I think it’s probably okay that I sometimes hate my job. It’s probably okay to hate seeing children missing school in order to ride on top of a train in hopes that they might have a better life/opportunities when all is said and done. It’s probably okay to sometimes hate the feeling of not being enough to solve all of their problems. As a new caravan catches media attention, I know the news is about to become inundated, even more so, about the fictitious border crisis and Trump’s shutdown over whether the government should be funding a border wall (they shouldn’t). Next month I am going to the US/Mexico border for a retreat with my YAGM cohort and I will learn about what life is like at the border and how people are doing God’s work there. I anticipate a lot of inspiring stories and seeing God in a lot of places. I also anticipate a lot of pain that week and a lot of really difficult stories. I anticipate thinking about those kids while I’m there and wondering if they’re okay. Recently a man came to the shelter on his way back to Honduras. He was pretty badly injured. I don’t know his story exactly, but I know his son and 3 friends died trying to get to the border. I’ll think about him too.

I love my year here. I’ve got a great family who I love dearly. I’m learning a lot about myself. I’m learning a lot about immigration and human rights. I’m trying new things. I’m getting better at Spanish (good enough to help translate for a visiting group of college students the other week). But my life isn’t glamorous. I’ve struggled to write a blog recently because I didn’t know how to tell you all that sometimes, I hate my job. Sometimes, the secondary trauma of knowing what happens to the people I meet and the circumstances from which they are fleeing is really really hard.  Seeing kids and their moms is sometimes really really hard. But I’m realizing that’s the year that God has called me to experience. It’s okay.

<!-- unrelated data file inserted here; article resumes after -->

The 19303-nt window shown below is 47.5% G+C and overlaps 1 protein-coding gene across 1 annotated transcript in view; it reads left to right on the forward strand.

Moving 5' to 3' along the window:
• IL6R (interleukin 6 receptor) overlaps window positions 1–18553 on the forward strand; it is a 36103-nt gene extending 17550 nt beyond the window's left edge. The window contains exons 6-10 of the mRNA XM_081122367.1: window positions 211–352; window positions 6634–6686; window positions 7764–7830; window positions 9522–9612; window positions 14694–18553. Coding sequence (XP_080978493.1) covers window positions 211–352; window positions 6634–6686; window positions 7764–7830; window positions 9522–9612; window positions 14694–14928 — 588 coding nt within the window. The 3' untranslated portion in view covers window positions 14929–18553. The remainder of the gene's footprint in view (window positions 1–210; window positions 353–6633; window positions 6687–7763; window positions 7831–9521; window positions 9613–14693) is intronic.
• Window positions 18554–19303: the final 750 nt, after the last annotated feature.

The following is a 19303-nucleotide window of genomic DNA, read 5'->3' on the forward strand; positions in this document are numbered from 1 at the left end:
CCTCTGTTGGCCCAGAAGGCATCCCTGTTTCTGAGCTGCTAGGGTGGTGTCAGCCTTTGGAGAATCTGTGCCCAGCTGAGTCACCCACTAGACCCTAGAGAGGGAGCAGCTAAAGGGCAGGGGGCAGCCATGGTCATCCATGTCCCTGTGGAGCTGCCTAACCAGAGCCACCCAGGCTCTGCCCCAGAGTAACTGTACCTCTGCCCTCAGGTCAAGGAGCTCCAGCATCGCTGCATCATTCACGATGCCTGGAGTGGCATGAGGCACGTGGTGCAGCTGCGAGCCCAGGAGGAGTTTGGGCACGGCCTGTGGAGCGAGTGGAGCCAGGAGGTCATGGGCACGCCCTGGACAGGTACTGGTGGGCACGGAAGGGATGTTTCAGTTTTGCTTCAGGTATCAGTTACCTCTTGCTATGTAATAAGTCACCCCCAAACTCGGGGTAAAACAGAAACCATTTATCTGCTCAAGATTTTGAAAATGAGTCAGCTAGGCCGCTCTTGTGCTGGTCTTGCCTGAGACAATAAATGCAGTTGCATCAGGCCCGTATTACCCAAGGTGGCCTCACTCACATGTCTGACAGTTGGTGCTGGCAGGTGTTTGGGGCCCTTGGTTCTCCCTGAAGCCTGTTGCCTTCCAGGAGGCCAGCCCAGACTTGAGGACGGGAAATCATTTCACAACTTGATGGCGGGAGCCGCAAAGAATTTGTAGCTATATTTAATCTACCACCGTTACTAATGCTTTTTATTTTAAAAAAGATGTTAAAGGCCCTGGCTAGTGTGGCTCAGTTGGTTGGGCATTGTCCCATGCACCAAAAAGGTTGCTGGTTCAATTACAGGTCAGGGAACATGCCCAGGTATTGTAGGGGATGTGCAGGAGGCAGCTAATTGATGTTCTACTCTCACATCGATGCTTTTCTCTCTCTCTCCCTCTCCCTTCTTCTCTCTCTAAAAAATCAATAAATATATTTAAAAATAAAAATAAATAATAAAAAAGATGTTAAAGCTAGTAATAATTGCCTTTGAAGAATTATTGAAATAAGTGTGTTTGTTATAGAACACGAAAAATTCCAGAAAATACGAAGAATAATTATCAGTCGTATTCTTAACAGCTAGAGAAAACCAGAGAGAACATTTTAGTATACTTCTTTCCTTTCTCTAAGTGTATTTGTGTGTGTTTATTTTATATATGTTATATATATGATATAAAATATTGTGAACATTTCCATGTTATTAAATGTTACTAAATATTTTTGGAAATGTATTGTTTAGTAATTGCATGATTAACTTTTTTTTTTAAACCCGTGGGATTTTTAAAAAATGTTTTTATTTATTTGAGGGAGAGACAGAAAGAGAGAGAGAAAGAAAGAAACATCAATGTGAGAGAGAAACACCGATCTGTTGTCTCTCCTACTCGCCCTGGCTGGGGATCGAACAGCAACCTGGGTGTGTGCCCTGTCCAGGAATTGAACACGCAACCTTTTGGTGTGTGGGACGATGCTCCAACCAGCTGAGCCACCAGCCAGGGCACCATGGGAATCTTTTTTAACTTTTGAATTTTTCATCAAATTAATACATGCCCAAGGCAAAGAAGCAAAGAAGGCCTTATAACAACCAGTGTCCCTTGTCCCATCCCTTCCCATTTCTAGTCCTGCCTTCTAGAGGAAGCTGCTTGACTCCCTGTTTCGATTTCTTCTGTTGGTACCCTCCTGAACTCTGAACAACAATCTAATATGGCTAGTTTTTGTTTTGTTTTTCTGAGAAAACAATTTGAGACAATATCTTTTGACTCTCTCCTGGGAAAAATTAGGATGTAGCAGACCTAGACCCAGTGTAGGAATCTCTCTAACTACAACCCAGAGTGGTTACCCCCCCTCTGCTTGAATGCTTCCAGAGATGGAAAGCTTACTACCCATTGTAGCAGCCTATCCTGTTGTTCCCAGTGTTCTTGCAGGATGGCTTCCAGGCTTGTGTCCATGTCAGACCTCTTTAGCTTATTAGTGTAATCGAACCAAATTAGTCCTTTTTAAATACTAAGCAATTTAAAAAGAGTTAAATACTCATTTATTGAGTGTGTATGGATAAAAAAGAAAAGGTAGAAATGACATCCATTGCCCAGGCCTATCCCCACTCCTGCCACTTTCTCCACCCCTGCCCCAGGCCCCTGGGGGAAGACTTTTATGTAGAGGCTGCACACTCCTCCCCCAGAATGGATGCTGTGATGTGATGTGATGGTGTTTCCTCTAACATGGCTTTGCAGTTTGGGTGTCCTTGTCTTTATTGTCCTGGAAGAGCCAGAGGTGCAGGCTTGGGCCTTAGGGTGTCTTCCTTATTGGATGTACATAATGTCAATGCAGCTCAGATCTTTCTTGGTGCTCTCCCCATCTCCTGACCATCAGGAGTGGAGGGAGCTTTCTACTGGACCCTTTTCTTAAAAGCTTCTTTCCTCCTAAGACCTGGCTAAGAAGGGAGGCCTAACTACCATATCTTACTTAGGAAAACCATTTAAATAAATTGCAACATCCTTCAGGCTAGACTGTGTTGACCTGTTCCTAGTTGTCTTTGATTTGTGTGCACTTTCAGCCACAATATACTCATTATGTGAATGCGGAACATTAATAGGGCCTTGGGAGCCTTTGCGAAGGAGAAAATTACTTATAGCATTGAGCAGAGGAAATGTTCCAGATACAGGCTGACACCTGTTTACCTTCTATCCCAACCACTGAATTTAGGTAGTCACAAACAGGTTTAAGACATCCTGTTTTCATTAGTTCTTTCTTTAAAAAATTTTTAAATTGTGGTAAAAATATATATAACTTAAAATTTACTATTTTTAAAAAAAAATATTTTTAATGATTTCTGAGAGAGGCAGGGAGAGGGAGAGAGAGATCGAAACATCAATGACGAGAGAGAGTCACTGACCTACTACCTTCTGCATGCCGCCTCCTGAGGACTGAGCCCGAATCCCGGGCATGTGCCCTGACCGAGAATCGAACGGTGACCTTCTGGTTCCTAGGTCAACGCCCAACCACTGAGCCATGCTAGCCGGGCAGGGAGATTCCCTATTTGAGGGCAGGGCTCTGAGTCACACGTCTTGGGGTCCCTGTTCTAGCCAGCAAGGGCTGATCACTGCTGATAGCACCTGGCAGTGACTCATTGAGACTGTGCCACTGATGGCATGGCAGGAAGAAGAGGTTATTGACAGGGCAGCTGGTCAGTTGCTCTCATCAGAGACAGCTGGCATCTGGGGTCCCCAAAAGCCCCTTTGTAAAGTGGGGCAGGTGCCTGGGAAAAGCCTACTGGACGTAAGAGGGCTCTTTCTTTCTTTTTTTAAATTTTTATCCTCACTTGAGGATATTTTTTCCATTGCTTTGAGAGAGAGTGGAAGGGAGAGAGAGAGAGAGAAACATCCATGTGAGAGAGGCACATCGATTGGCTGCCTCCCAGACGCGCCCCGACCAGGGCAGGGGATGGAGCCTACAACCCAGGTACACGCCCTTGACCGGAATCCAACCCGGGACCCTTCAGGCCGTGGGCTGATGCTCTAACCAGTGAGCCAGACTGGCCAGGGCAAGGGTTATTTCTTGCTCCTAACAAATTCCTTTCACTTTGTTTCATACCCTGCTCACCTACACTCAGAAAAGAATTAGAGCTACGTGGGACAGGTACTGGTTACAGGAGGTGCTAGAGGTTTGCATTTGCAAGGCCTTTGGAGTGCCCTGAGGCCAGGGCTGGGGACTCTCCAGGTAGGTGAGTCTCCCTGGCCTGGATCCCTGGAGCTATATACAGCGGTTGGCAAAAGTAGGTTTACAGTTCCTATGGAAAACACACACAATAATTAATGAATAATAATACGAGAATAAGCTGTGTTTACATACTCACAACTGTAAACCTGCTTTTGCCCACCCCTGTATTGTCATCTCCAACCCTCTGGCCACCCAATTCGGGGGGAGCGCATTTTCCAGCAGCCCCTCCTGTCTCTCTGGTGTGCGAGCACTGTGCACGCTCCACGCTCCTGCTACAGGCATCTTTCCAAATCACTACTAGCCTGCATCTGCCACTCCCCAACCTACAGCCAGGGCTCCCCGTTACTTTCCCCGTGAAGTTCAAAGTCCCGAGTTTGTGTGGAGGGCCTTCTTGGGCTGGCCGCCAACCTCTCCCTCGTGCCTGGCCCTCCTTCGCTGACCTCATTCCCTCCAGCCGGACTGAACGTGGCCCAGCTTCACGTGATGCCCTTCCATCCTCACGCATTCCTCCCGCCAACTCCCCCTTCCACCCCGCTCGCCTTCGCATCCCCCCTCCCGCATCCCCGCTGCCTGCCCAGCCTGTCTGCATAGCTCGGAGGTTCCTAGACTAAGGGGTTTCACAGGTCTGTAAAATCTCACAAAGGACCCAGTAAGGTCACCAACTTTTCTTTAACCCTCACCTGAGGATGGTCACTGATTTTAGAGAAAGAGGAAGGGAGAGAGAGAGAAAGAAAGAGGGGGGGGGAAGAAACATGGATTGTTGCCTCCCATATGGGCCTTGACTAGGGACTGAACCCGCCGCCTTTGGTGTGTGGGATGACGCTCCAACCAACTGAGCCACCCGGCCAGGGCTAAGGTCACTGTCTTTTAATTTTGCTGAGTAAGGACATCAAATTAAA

And I have to tell you about how sometimes there’s darkness. Because we have to talk about the hard things in order to come together to bring light to them. Or as author Brené Brown wrote, “Only when we are brave enough to explore the darkness will we discover the infinite power of light.” This year, all of it’s ups and downs, will not be wasted on me because I will never want to stop demanding the light. I won’t want to stop trying to be the light. I won’t stop asking you to be the light with me. “The light shines in the darkness, and the darkness has not overcome it” (John 1:5). So as the dangerous rhetoric about “illegal aliens coming in massive swarms to invade our country to be rapists and murderers” continues to rear its ugly head again (data supports none of those stereotypes by the way) as part of the great debate over the wall and the government shutdown, I hope you’ll consider these kids AND adult migrants the way that I do—as the beautiful humans that they are; infinitely and unconditionally loved by God and by their own moms and dads and families on earth. I hope your heart will hurt for them as mine has and that you will be willing to sit with me in the darkness sometimes, so that together we can find/be the light.

One thought on “Sometimes, there’s darkness.

  1. Courtney, your reflections and writing are heartwrenching. By that I mean, you are able to describe what you are seeing and the emotions you are experiencing in a way that moves me to my core and makes me weep. Please know how grateful we are that you are there on our behalf and your actions, as insignificant as peeling carrots, are demonstrations of God being present there with His children. Continue to shine!!